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Part 3 - The visit to Gothem

Updated: Nov 24, 2021

After just a few weeks of planning our restaurant concept and working out the estimated budget including rennovations, sales, etc...we decided to plan our trip to see the property. Both of us had full time jobs at the time and in the true American model, although we had the vacation time on the books we actually couldn't take additional time off so we would need to combine the time with a long holiday, this turned out to be Thanksgiving Day 2014. Notoriously the highest traveled holiday in the US. With a travel time of 10 hours from the US nearly a full day would be eaten up by travel to and from, leaving us just 1 or 2 days to evaluate the property and make it back to work. We decided to leave the day before Thanksgiving giving us at least two days on Gotland.

With just a few days to plan, it was a herculean feat to find the cheapest flight, arrange dog sitting for our 3 dogs (on a holiday nonetheless), and make the connecting flights and hotel arrangements on Gotland. So on Thanksgiving day evening we drive from our house in West Palm Beach to Fort Lauderdale to catch the flight only to be held up trying to find the long term parking, which was completely full. We were re-routed to the almost full annex parking (nearly 5 miles from the airport), which neither of us had been too and hope there was a bus to take US to the terminal. Fortunately there was a bus a few minutes after we arrived and we got to the terminal just in the nick of time to check-in and stand through security. It was an overnight flight so we were able to get a little rest on the flight and would arrive in the early afternoon of Thanksgiving day. Logistically getting to and trying to the leave the island is a nightmare, especially in the off season. With very few flight/ferry options and limited time this was going to be a test of our will.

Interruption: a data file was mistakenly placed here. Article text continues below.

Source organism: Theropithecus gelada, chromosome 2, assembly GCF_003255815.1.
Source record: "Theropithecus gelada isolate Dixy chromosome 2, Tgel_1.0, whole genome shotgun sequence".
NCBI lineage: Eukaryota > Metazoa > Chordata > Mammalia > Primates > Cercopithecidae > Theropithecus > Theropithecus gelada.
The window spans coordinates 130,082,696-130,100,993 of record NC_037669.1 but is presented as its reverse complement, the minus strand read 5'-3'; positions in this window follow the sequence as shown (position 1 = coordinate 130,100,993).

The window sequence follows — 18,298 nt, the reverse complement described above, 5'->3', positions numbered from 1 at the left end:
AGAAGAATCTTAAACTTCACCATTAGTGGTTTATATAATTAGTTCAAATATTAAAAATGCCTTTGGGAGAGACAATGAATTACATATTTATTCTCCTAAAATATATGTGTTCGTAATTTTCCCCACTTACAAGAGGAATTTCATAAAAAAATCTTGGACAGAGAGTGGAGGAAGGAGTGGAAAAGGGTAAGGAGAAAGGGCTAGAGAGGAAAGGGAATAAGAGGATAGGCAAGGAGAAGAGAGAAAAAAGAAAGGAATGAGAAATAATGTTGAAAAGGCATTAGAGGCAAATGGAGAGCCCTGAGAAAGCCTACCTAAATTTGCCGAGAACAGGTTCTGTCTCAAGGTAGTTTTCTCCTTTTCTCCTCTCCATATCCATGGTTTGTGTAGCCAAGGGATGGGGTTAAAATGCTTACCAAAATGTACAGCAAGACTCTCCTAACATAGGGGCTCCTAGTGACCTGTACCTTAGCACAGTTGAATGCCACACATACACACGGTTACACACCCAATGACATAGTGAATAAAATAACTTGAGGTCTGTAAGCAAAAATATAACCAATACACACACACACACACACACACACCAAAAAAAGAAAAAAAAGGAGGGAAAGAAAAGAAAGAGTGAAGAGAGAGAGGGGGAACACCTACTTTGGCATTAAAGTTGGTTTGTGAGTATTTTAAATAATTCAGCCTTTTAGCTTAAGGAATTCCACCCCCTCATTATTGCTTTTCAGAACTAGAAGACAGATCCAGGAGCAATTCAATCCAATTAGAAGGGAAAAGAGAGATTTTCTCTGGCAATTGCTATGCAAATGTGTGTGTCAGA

After arriving in Stockholm it was another long wait to catch the last flight to Gotland and we arrived around 1600, so it was already pitch black outside. Having only seen Sweden in May, when the sun rises so early and reasonably sets to see the darkest month of the year was bit of a shock when it still didn't get dark in Florida until 1800. We had the appointment to see the property on monday, however we were so curious to see how the restaurant functioned on a weekend night that we drove directly out to Gothem. We got to the restaurant at 1800 and waited in the car to see what kind of foot traffic there was and oh boy did we have a shock! We waited for a full hour (classic dinner time 1800-1900) and there was only 1 customer the entire time!!

In our original budget we had counted on at least 50 people per day throughout the year. Oh how naïve we were. We really didn't understand the complete seasonality of the island. This would cause us to have to re-evaluate the entire idea even before we had seen the property. We decided to then drive up to Slite and see what kind of restaurant traffic was there in the 5th largest city on Gotland. We went for pizza and it was just as dismal. Now we were pissing our pants. We spent the next few days visiting some of the tourist draws near the restaurant, planning for the wedding and enjoying our first Julbord. And of course waiting to see the property and discussing how this would even function year round. Could this even function as our livelihood? To be continued...

Tjelvars Grav - Iron Age ship grave near Slite

Julbord at Clarion Hotel - Visby

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